The behaviors of executives are significant to a start-up success and this is recognized by venture capitalists, many of whom attribute the failures (of portfolio companies) they observe to shortcomings in senior management and founders. However, despite the negative effects that high-power incentives can have, they are still commonplace in venture capital contracts. Since venture capitalists still request these terms, I provide suggestions to supplement anti-dilution terms and liquidation preference or otherwise to mitigate their negative effects. I begin by describing each term and the interests they signify.
Anti-dilution rights are triggered when securities are issued at a price lower than the investor’s conversion price. The most dilutive variation of this term is a full anti-dilution right, which adjust the investor’s conversion price to the absolute lowest price at which subsequent stock is issued. This provision enables the preferred stockholder to obtain enough shares to maintain their original equity position in the company by disproportionately diluting common shareholders or other investors who do not invest on a pro-rata basis.
(b) Multiple liquidation preferences
Preferred shareholders receive some money on liquidation of the company before anything is paid out to other shareholders. Liquidation preferences may be triggered on a company’s bankruptcy or wind-up. A multiple liquidation preference provides the investor with a right to receive between one-and-a-half and three times the liquidation price (the original purchase price plus any accrued and unpaid dividends).
2. Interests Underling the Provisions
A venture capitalist’s main method of mitigating the risk of their investment is the valuation of an investee company. However, as venture capitalists often recognize that entrepreneurial over-optimism can result in an exaggerated valuation of the company. Full anti-dilution rights and multiple liquidation preferences are triggered in unanticipated, non-ideal circumstances. Effectively, these terms provide the investor with “downside” protection, mitigating the risks of their investments. With this in mind, I conclude this post by outlining some ways to circumvent the perverse implications of these provisions while satisfying the interests of an investor who may request them.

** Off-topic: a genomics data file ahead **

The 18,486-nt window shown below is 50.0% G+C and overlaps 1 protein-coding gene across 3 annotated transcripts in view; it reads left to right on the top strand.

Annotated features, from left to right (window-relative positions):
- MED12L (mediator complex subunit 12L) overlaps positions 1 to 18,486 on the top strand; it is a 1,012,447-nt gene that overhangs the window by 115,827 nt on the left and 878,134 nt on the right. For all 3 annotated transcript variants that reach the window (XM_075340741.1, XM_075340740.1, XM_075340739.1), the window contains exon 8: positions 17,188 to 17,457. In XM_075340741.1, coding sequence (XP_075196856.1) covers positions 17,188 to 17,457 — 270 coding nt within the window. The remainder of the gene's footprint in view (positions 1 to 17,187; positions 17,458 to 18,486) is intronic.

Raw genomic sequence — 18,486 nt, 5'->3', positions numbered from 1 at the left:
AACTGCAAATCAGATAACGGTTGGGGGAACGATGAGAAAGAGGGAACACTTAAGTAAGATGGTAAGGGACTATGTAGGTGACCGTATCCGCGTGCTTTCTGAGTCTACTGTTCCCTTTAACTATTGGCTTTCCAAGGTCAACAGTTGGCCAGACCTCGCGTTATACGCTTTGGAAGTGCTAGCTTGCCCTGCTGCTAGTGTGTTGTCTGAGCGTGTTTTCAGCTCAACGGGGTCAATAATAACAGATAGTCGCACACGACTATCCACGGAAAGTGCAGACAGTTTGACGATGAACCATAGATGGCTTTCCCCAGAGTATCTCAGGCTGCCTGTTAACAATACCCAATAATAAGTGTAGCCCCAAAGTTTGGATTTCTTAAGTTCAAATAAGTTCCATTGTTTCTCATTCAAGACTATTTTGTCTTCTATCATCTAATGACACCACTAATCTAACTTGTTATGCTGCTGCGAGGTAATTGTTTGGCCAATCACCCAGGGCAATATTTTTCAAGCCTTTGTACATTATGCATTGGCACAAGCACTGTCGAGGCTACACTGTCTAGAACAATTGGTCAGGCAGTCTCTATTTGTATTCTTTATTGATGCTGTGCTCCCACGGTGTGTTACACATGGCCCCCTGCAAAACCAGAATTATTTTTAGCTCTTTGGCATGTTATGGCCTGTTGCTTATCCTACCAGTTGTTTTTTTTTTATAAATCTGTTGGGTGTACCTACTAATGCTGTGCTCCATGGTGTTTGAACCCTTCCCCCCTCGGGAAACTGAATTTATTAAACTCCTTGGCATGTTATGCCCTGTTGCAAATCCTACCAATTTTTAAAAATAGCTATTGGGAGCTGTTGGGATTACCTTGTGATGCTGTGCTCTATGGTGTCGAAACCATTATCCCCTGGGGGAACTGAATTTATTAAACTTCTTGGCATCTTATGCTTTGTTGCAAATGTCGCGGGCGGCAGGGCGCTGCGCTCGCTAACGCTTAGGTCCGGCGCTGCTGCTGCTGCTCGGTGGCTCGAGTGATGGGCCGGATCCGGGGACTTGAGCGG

(2) Staging investments: this reduces the amount of capital at risk at any given time and enables the venture capitalist to get more information about the business and management of a corporation before hazarding the full amount of anticipated investments.
2. Managing expectations
The strategic and retaliatory behavior I noted is closely correlated with deviations from the executives original expectations. If either an anti-dilution right or liquidation preference must be used, a start-up’s executives fully should understand their implications along with the real possibility that they will take effect, from the outset.
3. Considerations to limit the severity of anti-dilution rights:
(1) capping the dilution produced by them (for instance, at the point at which it becomes clear that management would have no meaningful stake in the business);
(2) adding a sunset clause so that this right is only effective for a limited time following the investment;
(3) making the right affected by the company’s achievement of certain milestones which themselves ameliorate the risks faced by an investor (i.e. Producing commercial product, generating certain gross revenue etc.), in these circumstances, the anti-dilution right can be affected by altering the formula used to adjust the conversion ratio or even by getting rid of the right all together; and
(4) rather than adjusting the conversion provision to the lowest price given to a subsequent purchaser, consider substituting for a weighted averaging “narrow-based” or “broad-based” formula.
(a) “broad-based” formula: gives the venture capitalist a conversion ratio that reflects a per share price equal to the weighted average purchase price of all subsequently issued and outstanding shares. 
(b) “narrow-based” formula: only takes into account the pricing of the shares being adjusted (usually just the venture capitalist’s preferred shares), along with all subsequently issued shares.
4. Considerations to limit the severity of multiple liquidation preferences:
(1) capping the returns on preferred shares so that if the company is a modest success, venture capitalists do better by converting preferred shares to common shares than they would by relying on the operation of their liquidation preference; or